Osteoid osteoma of the femur


Osteoid osteoma is a benign osteoblastic tumor that is usually less than 2 cm in size. It consists of a central vascularized nidus that represents the neoplastic tissue. The nidus is surrounded by normal reactive bone. It is most frequently found in long bones, such as the femur and tibia, but can occur at any site. Cortical thickening surrounding a small central core of lower density, the nidus, are the classical radiological finding.

X-rays may be normal; however, the cortical thickening is generally well visualized with this imaging modality. The central “nidus” is sometimes visible on x-rays as a well-circumscribed lucent region, occasionally with a central sclerotic dot. CT imaging considered to be the imaging modality of choice. On this imaging modality appearing as a focally lucent area within surrounding sclerotic reactive bone. In juxta-articular localization, the reactive sclerosis may be absent.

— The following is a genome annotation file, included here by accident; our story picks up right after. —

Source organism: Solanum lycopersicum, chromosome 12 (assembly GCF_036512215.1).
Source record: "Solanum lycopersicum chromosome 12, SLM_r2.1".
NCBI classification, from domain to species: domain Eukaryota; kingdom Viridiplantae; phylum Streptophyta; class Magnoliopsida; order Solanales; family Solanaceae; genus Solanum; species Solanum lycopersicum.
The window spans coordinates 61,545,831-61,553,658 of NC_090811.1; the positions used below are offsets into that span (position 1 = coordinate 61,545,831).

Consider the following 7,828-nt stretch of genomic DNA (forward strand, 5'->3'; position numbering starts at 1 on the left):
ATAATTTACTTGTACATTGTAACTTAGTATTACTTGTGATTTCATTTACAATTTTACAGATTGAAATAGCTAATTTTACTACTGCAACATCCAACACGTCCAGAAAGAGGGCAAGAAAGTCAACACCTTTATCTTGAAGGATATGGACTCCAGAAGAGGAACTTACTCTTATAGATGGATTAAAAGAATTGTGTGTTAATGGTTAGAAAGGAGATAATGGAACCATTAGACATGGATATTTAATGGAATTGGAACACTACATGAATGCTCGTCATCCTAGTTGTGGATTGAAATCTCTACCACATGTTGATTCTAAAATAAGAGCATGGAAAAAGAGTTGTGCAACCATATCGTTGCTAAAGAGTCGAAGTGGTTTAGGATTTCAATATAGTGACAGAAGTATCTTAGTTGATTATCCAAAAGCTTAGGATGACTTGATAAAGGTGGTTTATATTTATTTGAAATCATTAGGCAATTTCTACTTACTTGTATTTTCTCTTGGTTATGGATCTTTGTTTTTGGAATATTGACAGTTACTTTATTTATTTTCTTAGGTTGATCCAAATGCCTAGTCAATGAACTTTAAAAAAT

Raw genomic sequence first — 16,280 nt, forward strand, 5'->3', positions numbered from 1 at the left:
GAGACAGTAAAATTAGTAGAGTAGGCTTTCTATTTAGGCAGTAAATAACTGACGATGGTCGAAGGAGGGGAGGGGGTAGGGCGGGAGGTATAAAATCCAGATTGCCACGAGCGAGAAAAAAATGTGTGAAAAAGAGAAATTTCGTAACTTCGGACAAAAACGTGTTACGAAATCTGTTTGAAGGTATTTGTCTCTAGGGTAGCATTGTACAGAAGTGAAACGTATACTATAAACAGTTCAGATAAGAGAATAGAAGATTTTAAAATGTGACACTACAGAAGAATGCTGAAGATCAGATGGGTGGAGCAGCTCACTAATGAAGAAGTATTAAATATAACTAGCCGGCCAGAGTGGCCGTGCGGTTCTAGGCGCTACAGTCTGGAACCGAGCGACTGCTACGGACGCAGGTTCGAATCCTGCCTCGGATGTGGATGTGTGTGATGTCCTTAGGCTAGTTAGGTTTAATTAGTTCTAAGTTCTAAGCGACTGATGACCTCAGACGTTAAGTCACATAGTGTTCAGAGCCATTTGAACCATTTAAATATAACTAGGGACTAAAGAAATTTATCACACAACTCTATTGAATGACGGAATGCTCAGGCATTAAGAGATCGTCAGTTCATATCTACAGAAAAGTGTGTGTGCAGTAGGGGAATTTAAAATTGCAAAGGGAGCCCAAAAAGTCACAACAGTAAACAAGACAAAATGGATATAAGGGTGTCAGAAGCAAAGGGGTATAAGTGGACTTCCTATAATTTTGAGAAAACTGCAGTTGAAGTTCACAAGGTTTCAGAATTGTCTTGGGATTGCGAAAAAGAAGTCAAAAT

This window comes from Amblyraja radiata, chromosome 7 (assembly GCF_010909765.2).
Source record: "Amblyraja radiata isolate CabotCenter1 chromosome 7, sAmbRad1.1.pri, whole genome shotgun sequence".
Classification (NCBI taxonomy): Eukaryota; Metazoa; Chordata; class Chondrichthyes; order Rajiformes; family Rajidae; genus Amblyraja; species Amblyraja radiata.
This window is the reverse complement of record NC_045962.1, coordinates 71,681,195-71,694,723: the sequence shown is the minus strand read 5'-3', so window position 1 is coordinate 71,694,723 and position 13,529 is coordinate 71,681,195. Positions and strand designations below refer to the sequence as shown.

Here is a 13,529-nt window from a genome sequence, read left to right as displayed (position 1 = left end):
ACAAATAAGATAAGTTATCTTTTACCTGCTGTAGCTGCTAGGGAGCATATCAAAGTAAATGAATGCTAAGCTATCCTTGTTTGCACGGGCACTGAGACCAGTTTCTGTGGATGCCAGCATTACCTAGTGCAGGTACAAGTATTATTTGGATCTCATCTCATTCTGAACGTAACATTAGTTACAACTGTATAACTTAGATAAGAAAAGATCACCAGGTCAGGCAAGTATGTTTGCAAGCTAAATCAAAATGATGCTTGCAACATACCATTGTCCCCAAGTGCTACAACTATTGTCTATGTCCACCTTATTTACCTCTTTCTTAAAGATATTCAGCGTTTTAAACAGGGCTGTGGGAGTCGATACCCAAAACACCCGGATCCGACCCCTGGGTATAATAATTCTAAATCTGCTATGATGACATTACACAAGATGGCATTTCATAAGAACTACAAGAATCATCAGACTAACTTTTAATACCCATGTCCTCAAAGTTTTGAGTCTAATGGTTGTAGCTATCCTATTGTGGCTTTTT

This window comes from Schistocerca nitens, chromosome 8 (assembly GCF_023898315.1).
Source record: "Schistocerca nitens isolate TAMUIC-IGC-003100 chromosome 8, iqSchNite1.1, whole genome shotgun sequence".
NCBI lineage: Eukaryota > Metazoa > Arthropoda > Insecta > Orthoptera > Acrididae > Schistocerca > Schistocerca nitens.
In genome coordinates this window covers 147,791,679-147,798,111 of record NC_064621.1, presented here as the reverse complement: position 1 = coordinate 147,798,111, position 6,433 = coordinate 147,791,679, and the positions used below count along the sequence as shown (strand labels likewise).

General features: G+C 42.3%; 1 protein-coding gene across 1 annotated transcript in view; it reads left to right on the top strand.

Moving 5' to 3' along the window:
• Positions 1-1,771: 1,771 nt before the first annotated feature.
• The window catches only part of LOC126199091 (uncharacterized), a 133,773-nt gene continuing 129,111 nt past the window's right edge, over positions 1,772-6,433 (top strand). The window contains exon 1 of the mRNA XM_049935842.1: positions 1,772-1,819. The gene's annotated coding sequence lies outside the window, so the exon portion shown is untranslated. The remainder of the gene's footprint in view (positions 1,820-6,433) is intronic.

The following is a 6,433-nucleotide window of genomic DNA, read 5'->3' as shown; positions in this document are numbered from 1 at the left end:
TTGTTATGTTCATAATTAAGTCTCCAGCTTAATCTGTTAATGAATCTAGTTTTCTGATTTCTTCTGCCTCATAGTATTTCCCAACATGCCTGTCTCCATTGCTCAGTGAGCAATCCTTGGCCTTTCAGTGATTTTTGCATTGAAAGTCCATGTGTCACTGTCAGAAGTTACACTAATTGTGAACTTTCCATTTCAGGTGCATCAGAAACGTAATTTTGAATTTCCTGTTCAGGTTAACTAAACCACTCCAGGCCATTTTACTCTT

Kayser et al. have classified osteoid osteoma into four categories according to the relation of the lesion with the bone cortex: subperiosteal (located on the external aspect of the cortex, surrounded by periosteal reaction), intracortical (located within the cortex), endosteal (on the internal of the cortex) and medullary (located within the medullary bone).